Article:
• You will be invited to visit your child during certain hours at the hospital. This is an important opportunity to provide your child with support and reassurance, and to check in about his experience. If you find that visits have become too upsetting for you because of conflicts with your child, consider limiting them to 15-20 minutes. You may be able to leave encouraging notes for your child with hospital staff who can pass them along at a better time.
  • Some parents may feel tempted to pull their children out of treatment before the hospital staff considers them ready for discharge. The hospital staff waits until they believe that a child is stable enough to return safely to the community; if you disagree with their opinion, explain your position to them and find out more about their reasoning.
  • Keep in mind that it may take time for your child to get accustomed to the hospitalization and begin working on this issues that have brought him there.
  • Because hospitalization is often stressful and brings up many feelings for parents, you may find yourself frustrated with the hospital staff and other mental health professionals working with your family. This frustration is normal; express your concerns so that you can get the guidance and feedback you need to stay focused on your child’s treatment.
  • Ask for help from trusted family and friends with getting household tasks done and looking after other children. Hospitalization, whether it’s for medical or psychiatric reasons, can put a strain on any family. You will need to make time for treatment meetings and hospital visitations, and it may not be possible to maintain a normal schedule.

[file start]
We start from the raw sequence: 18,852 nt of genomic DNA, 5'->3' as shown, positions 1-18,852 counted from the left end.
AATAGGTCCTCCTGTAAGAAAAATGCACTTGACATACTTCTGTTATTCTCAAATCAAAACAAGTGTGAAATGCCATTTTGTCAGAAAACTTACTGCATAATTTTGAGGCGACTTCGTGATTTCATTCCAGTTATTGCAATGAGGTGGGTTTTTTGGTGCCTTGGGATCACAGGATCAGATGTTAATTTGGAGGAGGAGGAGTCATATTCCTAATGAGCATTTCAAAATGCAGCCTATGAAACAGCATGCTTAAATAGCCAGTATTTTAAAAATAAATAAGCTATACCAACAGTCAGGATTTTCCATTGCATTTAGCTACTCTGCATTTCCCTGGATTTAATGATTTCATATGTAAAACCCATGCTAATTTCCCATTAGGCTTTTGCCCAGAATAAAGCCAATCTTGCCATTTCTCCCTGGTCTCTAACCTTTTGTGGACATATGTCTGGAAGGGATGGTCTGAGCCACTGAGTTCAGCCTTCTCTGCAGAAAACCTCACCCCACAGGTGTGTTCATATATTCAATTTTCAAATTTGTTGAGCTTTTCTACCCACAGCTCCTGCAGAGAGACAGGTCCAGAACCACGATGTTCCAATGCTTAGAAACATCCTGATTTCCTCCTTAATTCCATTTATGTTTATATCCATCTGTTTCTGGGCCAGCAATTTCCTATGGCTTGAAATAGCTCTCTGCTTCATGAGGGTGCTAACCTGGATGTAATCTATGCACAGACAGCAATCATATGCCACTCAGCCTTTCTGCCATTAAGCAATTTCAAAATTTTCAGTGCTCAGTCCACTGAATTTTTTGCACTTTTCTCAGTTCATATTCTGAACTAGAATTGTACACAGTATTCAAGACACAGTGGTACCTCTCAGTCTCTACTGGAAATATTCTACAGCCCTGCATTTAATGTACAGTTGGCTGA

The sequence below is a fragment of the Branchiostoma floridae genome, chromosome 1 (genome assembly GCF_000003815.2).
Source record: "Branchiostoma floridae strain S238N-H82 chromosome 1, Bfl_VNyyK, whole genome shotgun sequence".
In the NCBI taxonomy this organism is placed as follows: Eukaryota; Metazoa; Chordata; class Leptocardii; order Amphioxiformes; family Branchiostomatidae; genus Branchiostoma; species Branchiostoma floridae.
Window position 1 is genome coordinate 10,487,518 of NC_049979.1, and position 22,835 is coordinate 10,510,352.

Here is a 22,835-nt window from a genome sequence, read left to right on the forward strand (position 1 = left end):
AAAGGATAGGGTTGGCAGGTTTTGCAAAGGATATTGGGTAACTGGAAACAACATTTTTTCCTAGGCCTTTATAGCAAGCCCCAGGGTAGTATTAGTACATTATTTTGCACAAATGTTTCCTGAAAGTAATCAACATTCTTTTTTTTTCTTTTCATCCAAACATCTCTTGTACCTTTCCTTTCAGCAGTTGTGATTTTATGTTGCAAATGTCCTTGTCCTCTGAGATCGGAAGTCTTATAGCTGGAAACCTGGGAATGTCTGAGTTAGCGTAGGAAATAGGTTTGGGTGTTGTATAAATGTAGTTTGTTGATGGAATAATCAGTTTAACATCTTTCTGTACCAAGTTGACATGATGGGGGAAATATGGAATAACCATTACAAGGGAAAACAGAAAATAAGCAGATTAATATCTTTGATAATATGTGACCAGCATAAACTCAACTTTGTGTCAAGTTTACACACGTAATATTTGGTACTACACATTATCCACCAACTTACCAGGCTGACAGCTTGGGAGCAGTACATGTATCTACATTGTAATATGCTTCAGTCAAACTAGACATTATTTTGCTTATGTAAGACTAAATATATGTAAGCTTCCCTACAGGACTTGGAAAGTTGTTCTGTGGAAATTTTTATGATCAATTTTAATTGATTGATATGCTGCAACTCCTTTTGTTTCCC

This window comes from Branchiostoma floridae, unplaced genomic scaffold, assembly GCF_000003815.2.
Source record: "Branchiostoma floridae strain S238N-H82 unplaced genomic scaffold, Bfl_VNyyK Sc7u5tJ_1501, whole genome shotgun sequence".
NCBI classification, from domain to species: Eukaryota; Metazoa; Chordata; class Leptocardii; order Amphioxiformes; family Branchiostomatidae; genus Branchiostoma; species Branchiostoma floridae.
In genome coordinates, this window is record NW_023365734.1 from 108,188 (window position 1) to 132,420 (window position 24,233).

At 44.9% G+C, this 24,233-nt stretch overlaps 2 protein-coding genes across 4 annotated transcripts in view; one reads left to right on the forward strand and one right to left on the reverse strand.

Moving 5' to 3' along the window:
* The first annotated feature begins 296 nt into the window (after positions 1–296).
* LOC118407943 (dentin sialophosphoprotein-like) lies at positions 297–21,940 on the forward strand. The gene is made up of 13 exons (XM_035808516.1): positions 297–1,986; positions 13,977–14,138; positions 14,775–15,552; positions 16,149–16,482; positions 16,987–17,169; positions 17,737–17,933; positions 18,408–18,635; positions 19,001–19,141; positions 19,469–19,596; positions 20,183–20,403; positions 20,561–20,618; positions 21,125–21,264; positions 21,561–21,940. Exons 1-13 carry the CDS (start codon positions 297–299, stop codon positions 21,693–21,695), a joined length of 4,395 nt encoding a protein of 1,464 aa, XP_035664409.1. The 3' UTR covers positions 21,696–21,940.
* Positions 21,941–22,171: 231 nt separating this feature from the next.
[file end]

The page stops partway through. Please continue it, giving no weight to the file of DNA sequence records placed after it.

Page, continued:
• If you have a flexible work schedule and feel comfortable talking to a supervisor, it might be useful to arrange some time off to focus on the situation.
  • Find out about support groups in the hospital and in your community—it can be healing to share your feelings with other parents whose children have struggled with psychiatric problems and/or been hospitalized.
  • Take good care of yourself. Talking to people you trust can be helpful—whether that be family members, close friends, or mental health professionals. Realize you may be more fatigued than usual and get rest when you can.
  • Consider keeping a journal about your feelings to help you process them.

Sources:

American Academy of Child & Adolescent Psychiatry. “11 Questions to Ask Before Psychiatric Hospitalization of Your Child or Adolescent.”

Children’s Hospital Boston. “Preparing for Your Child’s Psychiatric Hospitalization.”

Depression and Bipolar Support Alliance. “Understanding Hospitalization for Mental Health.”

Disclaimer: Material on the MSPP INTERFACE Referral Service website is intended as general information. It is not a recommendation for treatment, nor should it be considered medical or mental health advice. The MSPP INTERFACE Referral Service urges families to discuss all information and questions related to medical or mental health care with a health care professional.